Rick Perry has a new campaign ad airing in Iowa that in 30 seconds surfaces the three main characteristics of the Christian dominionist worldview. Here is the text of the ad, as reported by Politico:
"I’m not ashamed to admit that I’m a Christian, but you don’t need to be in the pew every Sunday to know there’s something wrong in this country when gays can serve openly in the military but our kids can’t openly celebrate Christmas or pray in school. As president, I’ll end Obama’s war on religion. And I’ll fight against liberal attacks on our religious heritage. Faith made America strong. It can make her strong again.”
It was clever, (if sleazy) to compare gays finally having the right to serve openly in the American armed forces, with the matter of organized prayer and official Christmas pageants in the public schools. Children may of course celebrate Christmas and pray as they will as long as it is not disruptive of school itself or interfere with the rights of others. These issues long predate the Obama administration and the federal courts have generally resolved them in favor of respecting the rights of individual conscience of students and staff in the public schools. What is remarkable here, is that Perry clearly suggests he would seek to allow, if not require the public schools to promote Christianity through organized group prayer and religious celebrations.
Perry also claims that there is a war on religion generally and Christianity in particular being led by president Obama, and that allowing gays to serve openly and equally in the military was a victory for the anti-Christian side. Of course, Perry and his ilk presume that one cannot be religious, even Christian, and also gay. (Of course, there are many gay Christians, and reconciling religious and sexual identity has been an ongoing issue in many Christian churches in recent decades. The result has been growing acceptance, as openly gay and lesbian Christians are becoming clergy and rising to positions of leadership.)
In Perry's invocation of "our religious heritage" he is suggesting that he stands for a Christianity that "made America strong." This is a message that resonates with the Christian nationalist claim that the founders intended American to be a Christian nation, that somehow this intention has been derailed, and that it must be restored.
While this is obviously also dog whistle politics -- calling out to those who think that Obama is a secret Muslim, or who harbor other kinds of doubts about the president's professed Christian religious identity -- Perry is also seeking broad resonance among dominionist activists and all who have ears to hear what he is saying in his brief, but profoundly evocative message. How well it works for him in Iowa remains, of course, to be seen.
A few years ago I published an essay in The Public Eye magazine that identified three broad characteristics of dominionism.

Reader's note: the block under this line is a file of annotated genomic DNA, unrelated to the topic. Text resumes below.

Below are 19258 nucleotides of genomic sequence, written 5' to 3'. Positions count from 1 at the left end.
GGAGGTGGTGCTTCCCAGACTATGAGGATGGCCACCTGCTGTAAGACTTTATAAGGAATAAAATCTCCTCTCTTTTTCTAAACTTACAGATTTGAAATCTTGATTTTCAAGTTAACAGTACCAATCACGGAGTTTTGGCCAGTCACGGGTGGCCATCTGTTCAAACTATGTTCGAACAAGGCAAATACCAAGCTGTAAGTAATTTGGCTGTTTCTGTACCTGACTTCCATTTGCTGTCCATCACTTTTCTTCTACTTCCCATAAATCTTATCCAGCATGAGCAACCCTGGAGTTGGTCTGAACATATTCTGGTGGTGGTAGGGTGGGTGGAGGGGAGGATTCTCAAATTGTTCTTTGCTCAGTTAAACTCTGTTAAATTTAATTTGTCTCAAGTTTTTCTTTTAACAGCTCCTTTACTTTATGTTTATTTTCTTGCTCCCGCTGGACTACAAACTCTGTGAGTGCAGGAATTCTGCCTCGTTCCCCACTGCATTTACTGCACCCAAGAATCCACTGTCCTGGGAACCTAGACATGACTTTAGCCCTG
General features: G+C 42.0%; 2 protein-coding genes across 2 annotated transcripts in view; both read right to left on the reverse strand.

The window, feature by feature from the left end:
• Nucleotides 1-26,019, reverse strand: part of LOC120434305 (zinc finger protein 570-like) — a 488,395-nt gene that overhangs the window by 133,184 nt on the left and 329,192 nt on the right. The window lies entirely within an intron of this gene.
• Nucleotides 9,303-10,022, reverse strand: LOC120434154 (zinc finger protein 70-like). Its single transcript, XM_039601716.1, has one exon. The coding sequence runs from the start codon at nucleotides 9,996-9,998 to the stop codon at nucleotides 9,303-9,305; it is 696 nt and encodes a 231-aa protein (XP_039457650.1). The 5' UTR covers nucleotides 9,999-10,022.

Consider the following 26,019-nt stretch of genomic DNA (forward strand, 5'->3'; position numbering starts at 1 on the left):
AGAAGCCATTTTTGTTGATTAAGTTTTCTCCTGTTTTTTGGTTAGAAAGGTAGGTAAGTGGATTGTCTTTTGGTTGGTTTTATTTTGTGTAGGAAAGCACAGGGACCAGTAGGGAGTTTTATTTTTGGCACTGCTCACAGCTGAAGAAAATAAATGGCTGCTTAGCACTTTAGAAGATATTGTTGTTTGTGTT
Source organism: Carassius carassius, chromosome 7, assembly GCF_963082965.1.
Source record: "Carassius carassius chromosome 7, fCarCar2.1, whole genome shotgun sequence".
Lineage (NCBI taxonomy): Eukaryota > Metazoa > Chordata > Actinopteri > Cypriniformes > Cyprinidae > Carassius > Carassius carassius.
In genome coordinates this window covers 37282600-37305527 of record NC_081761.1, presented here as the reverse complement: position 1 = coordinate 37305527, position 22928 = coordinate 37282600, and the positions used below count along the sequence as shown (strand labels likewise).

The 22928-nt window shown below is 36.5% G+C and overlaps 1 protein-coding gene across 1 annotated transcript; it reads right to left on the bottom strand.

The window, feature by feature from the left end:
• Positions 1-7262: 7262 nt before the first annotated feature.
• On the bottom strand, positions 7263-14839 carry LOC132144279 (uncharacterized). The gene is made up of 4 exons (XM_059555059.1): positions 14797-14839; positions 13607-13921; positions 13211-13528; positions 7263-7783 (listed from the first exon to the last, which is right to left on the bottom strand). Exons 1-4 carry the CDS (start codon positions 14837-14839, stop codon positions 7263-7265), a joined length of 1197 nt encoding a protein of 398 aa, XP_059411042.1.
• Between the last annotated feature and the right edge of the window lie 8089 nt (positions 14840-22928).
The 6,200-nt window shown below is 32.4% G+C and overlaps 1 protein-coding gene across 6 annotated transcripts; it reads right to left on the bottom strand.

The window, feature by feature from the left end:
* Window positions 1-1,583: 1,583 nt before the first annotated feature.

1) Dominionists celebrate Christian nationalism, in that they believe that the United States once was, and should once again be, a Christian nation. In this way, they deny the Enlightenment roots of American democracy.
2) Dominionists promote religious supremacy, insofar as they generally do not respect the equality of other religions, or even other versions of Christianity.
3) Dominionists endorse theocratic visions, insofar as they believe that the Ten Commandments, or "biblical law," should be the foundation of American law, and that the U.S. Constitution should be seen as a vehicle for implementing Biblical principles.
In the 30 seconds of Perry's ad, we can hear all three defining characteristics of domionism at work. We hear Perry saying that his particular kind of Christianity is at war with all others and must prevail. We hear him saying that he represents the kind of Christianity held by the Founding Fathers and that he will restore that faith. We hear him saying that the respect for the Constitutional right of individual conscience reflected in Supreme Court decisions regarding religious exercises in the public schools is an attack on his idea of Christianity, the policy ideas that flow from it and that he would fight for them as president.
A recent pamphlet by Americans United for Separation of Church and State intended to help debunk the Christian nationalist ideas that are so widespread on the Religious Right quotes Justice John Paul Stevens in his 1985 Wallace v. Jaffree ruling. Stevens surfaces the "underlying principle" of religious equality that has guided how the Supreme Court has sorted through the often difficult issues. His authoritative statement helps us to expose the religious supremacism, theocratic policy proposals, and the contemporary claims of Christian nationalism that are so ubiquitous this election season.
Commenting on the constitutional right of all Americans to choose their own religious belief, Stevens wrote, "At one time it was thought that this right merely proscribed the preference of one Christian sect over another, but would not require equal respect for the conscience of the infidel, the atheist, or the adherent of a non-Christian faith such as Mohammedism or Judaism. But when the underlying principle has been examined in the crucible of litigation, the Court has unambiguously concluded that the individual freedom of conscience protected by the First Amendment embraces the right to select any religious faith or none at all."